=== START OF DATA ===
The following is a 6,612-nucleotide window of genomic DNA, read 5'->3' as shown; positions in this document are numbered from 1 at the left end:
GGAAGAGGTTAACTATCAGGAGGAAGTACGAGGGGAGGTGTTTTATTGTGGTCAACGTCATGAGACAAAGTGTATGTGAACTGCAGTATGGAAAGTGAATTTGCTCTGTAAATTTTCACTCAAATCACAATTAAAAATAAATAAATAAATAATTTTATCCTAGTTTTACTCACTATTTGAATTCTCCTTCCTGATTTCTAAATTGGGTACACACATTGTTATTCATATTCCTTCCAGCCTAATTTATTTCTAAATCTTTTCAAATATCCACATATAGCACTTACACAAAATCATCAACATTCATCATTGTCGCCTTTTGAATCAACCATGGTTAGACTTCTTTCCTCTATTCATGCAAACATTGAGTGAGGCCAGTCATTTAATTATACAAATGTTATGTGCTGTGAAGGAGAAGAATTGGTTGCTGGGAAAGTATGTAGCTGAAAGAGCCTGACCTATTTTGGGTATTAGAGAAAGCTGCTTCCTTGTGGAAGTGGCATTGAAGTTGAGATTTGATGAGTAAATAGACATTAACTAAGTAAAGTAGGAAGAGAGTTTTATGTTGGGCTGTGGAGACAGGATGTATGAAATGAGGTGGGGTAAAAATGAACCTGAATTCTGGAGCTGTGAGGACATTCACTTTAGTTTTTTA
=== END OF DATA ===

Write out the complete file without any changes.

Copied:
The following is a 6,612-nucleotide window of genomic DNA, read 5'->3' as shown; positions in this document are numbered from 1 at the left end:
GGAAGAGGTTAACTATCAGGAGGAAGTACGAGGGGAGGTGTTTTATTGTGGTCAACGTCATGAGACAAAGTGTATGTGAACTGCAGTATGGAAAGTGAATTTGCTCTGTAAATTTTCACTCAAATCACAATTAAAAATAAATAAATAAATAATTTTATCCTAGTTTTACTCACTATTTGAATTCTCCTTCCTGATTTCTAAATTGGGTACACACATTGTTATTCATATTCCTTCCAGCCTAATTTATTTCTAAATCTTTTCAAATATCCACATATAGCACTTACACAAAATCATCAACATTCATCATTGTCGCCTTTTGAATCAACCATGGTTAGACTTCTTTCCTCTATTCATGCAAACATTGAGTGAGGCCAGTCATTTAATTATACAAATGTTATGTGCTGTGAAGGAGAAGAATTGGTTGCTGGGAAAGTATGTAGCTGAAAGAGCCTGACCTATTTTGGGTATTAGAGAAAGCTGCTTCCTTGTGGAAGTGGCATTGAAGTTGAGATTTGATGAGTAAATAGACATTAACTAAGTAAAGTAGGAAGAGAGTTTTATGTTGGGCTGTGGAGACAGGATGTATGAAATGAGGTGGGGTAAAAATGAACCTGAATTCTGGAGCTGTGAGGACATTCACTTTAGTTTTTTA